All families should ask, what does the child REALLY want and are they motivated to pursue this sport at the highest level? There are many athletes who are intrinsically motivated, but at the same time, I think you need to be realistic with the allocation of time and money. There’s research that suggests that overspecialization of one sport causes more often than that not, the player to quit or get injured. How do you balance that? Let’s say baseball is the passion, what else can you do to give the muscles required in baseball a rest? For anyone that is passionate about exercise, if you do the same workout every day of your life, you’re going to plateau in terms of how you can improve your fitness. You need to cross train, and find time to give yourself rest. Same goes for our young athletes; can they play basketball, can they do weight training, run track, what can they do to give their baseball muscles a rest but still make athletic and emotional progress?
It comes down to putting resources into three buckets (development, showcase, and travel)… and I think the Player Development bucket is the smallest of the three for most families, when it should be the biggest. We should be showcasing when we’re mentally and physically ready, not hoping that a coach sees us on our best day. The showcase and travel buckets needs to be a bit smaller and probably more strategic, for maximum benefit to the athlete.
ML: As a company, we’ve identified four areas to maximize potential. What are those four implications and what are the solutions to address them?
RN: First, and most important, working to your fullest capability in the classroom is going to give you more opportunities at the college level to have choices. We focus on being a student first and an athlete second.
The second part is focused on competition, and how you approach it. If you play with and against all the same players repeatedly, it goes back to that growth mindset, how much are you growing when your surroundings are always the same? You should switch things up, get out of your comfort zone to have a different experience to help you grow. With our Player Development events, kids do not know each other as they come from all across the country. They play together and it’s an opportunity for them to grow in life in an uncomfortable social environment at first, but by the end, they’re assimilated with each other. And because of that, there’s no expectation, so there’s freedom mentally from how they might have been labeled in their hometown.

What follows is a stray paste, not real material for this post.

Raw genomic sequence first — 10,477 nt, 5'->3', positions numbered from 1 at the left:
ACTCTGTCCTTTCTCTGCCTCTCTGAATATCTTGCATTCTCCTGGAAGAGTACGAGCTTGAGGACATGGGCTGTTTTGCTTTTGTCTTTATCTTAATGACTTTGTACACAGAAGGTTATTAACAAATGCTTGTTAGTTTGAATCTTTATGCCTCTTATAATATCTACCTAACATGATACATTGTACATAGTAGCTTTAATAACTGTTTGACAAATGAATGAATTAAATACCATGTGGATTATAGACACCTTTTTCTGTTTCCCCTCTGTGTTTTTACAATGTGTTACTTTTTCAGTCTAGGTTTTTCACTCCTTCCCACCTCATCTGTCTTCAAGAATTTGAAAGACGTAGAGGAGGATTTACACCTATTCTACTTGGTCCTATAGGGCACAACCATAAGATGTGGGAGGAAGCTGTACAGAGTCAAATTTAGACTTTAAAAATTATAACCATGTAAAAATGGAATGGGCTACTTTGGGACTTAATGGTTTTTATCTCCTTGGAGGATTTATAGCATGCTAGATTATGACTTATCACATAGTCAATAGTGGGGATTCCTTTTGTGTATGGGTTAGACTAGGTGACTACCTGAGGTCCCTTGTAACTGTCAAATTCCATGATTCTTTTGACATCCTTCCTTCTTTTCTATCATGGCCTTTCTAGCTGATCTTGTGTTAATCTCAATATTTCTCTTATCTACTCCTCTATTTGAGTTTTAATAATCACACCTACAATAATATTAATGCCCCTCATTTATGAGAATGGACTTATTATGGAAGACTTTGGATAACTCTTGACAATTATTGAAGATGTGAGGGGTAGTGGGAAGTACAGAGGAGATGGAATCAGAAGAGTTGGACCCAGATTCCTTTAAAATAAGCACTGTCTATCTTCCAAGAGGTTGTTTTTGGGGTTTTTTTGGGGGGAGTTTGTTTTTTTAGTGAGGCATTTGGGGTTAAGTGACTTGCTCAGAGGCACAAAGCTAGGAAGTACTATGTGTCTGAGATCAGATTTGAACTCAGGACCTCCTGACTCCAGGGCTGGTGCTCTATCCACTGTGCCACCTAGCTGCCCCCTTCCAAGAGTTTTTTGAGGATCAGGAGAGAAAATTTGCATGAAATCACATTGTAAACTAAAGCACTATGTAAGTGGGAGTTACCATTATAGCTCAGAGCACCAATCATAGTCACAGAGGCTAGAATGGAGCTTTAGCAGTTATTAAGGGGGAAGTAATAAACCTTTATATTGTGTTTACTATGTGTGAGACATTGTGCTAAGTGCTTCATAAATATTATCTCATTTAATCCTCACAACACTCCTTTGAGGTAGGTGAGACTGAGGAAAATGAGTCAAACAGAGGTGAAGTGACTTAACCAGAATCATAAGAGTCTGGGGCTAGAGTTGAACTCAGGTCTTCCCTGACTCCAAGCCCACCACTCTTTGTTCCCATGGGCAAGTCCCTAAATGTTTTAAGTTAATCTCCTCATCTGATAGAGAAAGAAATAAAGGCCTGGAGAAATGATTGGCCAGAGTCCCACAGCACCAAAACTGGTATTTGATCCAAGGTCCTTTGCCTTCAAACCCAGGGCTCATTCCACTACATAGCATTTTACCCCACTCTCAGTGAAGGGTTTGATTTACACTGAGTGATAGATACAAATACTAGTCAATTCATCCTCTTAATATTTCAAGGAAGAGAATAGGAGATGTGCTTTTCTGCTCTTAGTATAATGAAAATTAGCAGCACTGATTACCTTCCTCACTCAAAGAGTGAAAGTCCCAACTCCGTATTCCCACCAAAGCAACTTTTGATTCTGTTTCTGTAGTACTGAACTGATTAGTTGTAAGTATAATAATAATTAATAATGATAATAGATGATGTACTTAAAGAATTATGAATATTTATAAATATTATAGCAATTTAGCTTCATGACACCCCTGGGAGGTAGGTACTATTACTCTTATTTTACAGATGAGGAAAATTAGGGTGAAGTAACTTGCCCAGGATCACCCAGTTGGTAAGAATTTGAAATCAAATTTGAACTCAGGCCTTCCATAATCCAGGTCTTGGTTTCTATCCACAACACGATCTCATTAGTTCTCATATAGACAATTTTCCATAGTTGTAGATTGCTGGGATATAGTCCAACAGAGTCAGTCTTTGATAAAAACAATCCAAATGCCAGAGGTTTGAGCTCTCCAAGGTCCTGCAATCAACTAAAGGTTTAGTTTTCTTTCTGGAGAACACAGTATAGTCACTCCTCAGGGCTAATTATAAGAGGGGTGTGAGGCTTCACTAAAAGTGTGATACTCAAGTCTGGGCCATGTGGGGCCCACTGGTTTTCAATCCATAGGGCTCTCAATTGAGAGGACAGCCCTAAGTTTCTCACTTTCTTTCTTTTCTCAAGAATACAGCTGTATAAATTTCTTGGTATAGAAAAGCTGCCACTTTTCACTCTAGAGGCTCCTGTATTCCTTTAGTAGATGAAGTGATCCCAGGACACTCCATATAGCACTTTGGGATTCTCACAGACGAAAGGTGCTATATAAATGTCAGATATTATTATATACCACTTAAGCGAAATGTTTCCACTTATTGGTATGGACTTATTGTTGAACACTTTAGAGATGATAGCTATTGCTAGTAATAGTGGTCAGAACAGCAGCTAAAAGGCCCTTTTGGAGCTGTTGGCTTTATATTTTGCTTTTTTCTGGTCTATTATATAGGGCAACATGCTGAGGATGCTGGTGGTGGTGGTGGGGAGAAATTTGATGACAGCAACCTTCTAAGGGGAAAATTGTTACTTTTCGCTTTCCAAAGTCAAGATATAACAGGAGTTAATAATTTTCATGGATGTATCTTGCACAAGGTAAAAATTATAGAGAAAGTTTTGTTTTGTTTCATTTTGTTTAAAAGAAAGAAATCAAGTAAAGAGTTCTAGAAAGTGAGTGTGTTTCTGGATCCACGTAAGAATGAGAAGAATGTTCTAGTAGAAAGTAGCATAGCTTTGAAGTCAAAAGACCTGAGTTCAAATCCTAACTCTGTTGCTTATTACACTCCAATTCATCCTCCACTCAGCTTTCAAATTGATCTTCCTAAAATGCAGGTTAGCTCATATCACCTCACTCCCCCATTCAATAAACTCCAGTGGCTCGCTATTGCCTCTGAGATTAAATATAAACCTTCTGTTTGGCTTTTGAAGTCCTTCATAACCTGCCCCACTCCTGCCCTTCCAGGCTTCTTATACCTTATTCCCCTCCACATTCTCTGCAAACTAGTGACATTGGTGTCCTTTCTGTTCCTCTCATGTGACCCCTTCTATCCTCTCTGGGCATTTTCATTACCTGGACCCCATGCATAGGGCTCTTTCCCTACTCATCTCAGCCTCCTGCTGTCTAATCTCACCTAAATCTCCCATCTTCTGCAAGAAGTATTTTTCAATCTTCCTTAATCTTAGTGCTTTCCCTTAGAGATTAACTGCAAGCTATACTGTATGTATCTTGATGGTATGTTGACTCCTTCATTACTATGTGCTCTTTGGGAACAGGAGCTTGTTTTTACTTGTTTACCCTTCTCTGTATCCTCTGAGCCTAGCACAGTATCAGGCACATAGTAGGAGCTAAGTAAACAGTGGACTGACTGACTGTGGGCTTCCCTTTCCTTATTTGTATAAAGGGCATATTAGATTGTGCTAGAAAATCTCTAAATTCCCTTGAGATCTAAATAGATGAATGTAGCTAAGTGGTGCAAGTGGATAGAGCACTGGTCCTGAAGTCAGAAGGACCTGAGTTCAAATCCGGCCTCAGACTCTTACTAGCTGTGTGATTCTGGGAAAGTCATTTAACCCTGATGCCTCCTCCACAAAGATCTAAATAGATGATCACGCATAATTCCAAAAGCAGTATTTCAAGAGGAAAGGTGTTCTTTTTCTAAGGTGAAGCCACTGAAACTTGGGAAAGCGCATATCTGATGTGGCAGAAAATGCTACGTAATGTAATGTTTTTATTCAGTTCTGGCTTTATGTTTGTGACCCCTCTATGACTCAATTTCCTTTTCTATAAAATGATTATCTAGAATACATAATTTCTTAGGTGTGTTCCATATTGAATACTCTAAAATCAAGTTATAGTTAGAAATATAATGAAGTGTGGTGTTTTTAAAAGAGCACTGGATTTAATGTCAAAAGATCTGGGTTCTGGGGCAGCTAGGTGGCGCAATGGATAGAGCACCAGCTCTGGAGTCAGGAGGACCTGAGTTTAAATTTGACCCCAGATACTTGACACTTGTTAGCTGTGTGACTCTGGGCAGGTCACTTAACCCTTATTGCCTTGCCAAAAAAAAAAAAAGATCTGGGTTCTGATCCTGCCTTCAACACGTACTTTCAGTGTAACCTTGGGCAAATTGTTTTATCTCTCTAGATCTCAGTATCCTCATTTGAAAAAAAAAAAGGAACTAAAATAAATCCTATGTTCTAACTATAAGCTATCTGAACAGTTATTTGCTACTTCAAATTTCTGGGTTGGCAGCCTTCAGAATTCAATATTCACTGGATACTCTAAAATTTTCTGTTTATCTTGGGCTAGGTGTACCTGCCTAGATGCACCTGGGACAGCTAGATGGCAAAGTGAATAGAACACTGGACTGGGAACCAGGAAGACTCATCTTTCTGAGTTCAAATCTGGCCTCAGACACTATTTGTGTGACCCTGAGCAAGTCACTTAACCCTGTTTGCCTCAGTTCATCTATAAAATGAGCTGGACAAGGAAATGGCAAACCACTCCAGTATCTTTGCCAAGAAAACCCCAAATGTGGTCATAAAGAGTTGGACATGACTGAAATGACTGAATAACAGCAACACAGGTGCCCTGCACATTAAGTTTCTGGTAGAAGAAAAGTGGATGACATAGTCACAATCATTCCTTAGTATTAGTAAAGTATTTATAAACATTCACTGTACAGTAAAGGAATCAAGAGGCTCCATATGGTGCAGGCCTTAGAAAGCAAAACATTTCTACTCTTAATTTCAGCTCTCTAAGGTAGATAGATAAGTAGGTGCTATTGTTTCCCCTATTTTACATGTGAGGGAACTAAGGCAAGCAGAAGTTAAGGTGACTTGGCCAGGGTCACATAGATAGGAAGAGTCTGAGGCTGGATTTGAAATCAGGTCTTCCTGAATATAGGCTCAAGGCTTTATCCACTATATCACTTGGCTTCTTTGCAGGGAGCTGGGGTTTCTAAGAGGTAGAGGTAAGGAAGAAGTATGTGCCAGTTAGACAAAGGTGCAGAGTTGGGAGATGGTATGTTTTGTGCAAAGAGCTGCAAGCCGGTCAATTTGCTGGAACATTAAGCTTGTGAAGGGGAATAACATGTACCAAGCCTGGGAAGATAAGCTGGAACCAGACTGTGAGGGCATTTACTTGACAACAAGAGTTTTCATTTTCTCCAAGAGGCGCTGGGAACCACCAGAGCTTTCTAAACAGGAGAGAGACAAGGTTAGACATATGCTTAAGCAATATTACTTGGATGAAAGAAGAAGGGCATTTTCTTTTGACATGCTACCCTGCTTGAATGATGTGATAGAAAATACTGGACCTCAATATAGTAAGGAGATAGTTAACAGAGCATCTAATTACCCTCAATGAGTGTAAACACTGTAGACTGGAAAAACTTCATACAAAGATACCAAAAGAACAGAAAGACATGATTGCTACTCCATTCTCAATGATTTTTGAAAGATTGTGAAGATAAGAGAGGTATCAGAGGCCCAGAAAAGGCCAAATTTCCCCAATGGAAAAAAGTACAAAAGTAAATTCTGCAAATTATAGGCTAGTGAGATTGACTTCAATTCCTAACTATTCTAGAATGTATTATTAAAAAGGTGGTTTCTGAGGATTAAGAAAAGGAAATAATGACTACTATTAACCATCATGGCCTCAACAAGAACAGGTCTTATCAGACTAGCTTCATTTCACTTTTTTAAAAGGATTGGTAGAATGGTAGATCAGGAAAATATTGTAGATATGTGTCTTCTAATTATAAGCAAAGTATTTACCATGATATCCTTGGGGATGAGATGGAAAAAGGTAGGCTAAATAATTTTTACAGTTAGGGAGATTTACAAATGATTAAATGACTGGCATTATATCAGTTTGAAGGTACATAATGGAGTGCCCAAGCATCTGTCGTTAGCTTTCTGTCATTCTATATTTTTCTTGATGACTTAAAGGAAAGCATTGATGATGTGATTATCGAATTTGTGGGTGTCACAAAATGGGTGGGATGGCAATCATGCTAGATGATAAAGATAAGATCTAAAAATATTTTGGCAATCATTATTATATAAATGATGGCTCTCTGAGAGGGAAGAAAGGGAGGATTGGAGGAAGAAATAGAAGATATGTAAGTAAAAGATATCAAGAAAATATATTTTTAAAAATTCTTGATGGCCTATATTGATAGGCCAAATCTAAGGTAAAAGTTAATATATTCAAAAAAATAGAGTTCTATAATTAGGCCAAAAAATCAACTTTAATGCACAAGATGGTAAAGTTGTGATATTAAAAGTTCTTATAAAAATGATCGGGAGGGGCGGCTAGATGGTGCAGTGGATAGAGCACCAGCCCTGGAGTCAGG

The third piece of this is college recruiting. You need to be the most active promoter of yourself. While baseball and softball have made strides in the last 15 years in terms of opportunity, they are still not at the level of college football or basketball in terms of scholarships. Recruiting and travel budgets aren’t nearly as high. Social media has helped combat these challenges, and most importantly you need to have a video and evaluation of your skills to help support your candidacy with the college. We provide those tools for a player, to help them promote themselves.
The final piece is the player development bucket. All players have something to work on. If you’re a three-tool athlete, you still have two tools you need to consistently improve. There’s a great article about former Los Angeles Lakers great, Kobe Bryant that I researched in preparation for this talk. It mentioned how in his prime, on game days alone, he would spend seven hours preparing. Whether it was stretching, strength work, practicing certain shots, his mental preparation… there was a whole routine. If you’re at the peak of your sport and spending that much time on your craft, it shows that the player development piece needs to be the most important for young players.
The feedback presented after the event from the audience, mostly parents, was very positive. The topic and overall presentation scored a 9.56 out of 10, while the knowledge of subject scored a 9.89, and involvement of the audience scored a 9.44.
Sample comments from the audience included:
“He really talked about some interesting things like the 10 hour rule, expanding the amount of sports you play and resting.”
“Very thorough and direct guidance for parents and families as they approach travel sports.”